Sunchoke Gratin

Sunchoke Gratin

My sunchoke gratin has lentils and black walnuts layered in a creamy Jarlsberg sauce. I’m sure the sunchokes have you raising your eyebrows, but I bet the lentils and black walnuts have you scratching your head. This is not your mother’s scalloped potatoes.

Or is it? Despite the unexpected ingredients this is a simple dish, suitable for a weeknight dinner. Which is exactly when my mother made scalloped potatoes.

This sunchoke gratin sits nicely next to roasted meats. Add something green to the plate and a hearty, cool weather dinner is done. Yes, there’s butter, cheese and cream in this– but not that much. This is a gratin suited to my Southern California lifestyle.

To me gratins fall into 2 camps, or maybe I should say regions. Regions of France that is. Your mother (and mine) may have called them scalloped potatoes but scalloped potatoes are really just potato gratin. Generally speaking the gratins of Northern France (where the weather is often cold and blustery) are far hardier than the gratins typically found in the warmer Southern regions of France. In the North recipes will generally have more cheese (and often egg) than what I’ve presented here. As I said mine is more of a Provençal preparation, suited to my Southern California plate.

Which isn’t to say this sunchoke gratin is traditional in any way.

Sunchoke Gratin with Jarlsberg, Lentils & Black Walnuts

First off there’s no potato in it. It’s made with sunchokes (also known as Jerusalem artichokes). Sunchokes aren’t typical in French cooking (North or South). Sunchokes are native to North America and are known to botanists as Helianthus tuberosus. They are the tubers from a type of perennial aster that looks like a small sunflower.

Also there is the fact that I’ve included lentils and walnuts. I don’t know about your mom, but mom’s scalloped potatoes were decidedly lentil-less. GREG

sunchoke gratin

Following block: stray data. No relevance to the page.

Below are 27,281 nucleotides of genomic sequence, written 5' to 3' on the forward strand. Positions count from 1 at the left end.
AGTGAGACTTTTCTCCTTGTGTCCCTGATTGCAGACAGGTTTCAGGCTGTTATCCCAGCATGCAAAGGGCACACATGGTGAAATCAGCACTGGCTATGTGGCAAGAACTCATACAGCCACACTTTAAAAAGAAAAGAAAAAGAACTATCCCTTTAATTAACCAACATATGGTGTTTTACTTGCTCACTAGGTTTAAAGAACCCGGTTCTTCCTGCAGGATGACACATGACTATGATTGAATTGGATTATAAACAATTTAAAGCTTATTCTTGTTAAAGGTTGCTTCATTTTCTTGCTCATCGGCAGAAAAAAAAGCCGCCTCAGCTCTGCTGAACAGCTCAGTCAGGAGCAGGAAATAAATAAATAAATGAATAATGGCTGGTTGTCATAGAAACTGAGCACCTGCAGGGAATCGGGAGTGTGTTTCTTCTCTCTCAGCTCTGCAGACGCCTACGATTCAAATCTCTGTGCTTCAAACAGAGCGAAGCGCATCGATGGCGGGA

Sunchoke Gratin with Jarlsberg, Lentils & Black Walnuts 

Print This Recipe Total time Yield 4–6Source Inspired by Chef Jeremiah TowerPublished

Make Ahead The gratin can be prepared through Step 3 and refrigerated overnight. Bring to room temperature before baking.

sunchoke gratin


  • ½ cup dried green lentils
  • 1 pinch kosher salt (plus more as needed for boiling and seasoning)
  • ¼ cup chopped black walnuts
  • 1 ½ pound sunchokes (also called Jerusalem artichokes)
  • 1 cup heavy cream
  • 1 ½ ounce Jarlsberg cheese (grated)
  • 1 teaspoon finely grated lemon zest
  • 2 clove garlic (minced)
  • 1 cup fresh bread crumbs
  • 2 tablespoon melted butter (plus more for baking dish)


Preheat the oven to 350 degrees F.

In a medium saucepan cover the lentils with about 1‑inch water and bring to a boil. Cover partially and cook over low heat for 10 minutes, stirring occasionally. Add a pinch of salt and cook until barely tender, about 5 minutes longer. Drain the lentils and spread them on a large baking sheet to cool quickly.

Spread the black walnuts on a baking sheet and roast for 10 minutes, or until lightly toasted. Transfer the black walnuts to a paper towel and let cool.

Bring a large pot of salted water to a boil. Meanwhile, slice the Jerusalem artichokes crosswise 1/8 inch thick. Add them to the boiling salted water to cook the slices until tender-crisp, about 5 minutes. Drain thoroughly and transfer to a large bowl. Add the cooked lentils, walnuts, cream, cheese, lemon zest and garlic, season with salt and pepper; toss gently. Butter the bottom and sides of a 5 or 6 cup oval baking dish or equivalent. Transfer the Jerusalem artichoke mixture and all its liquid to the buttered dish.

In a medium bowl, toss the breadcrumbs with the melted butter and scatter over the gratin. Bake for 30 minutes, or until the gratin is bubbling and golden brown. Let stand at room temperature for 15 minutes, then sprinkle with the parsley and serve.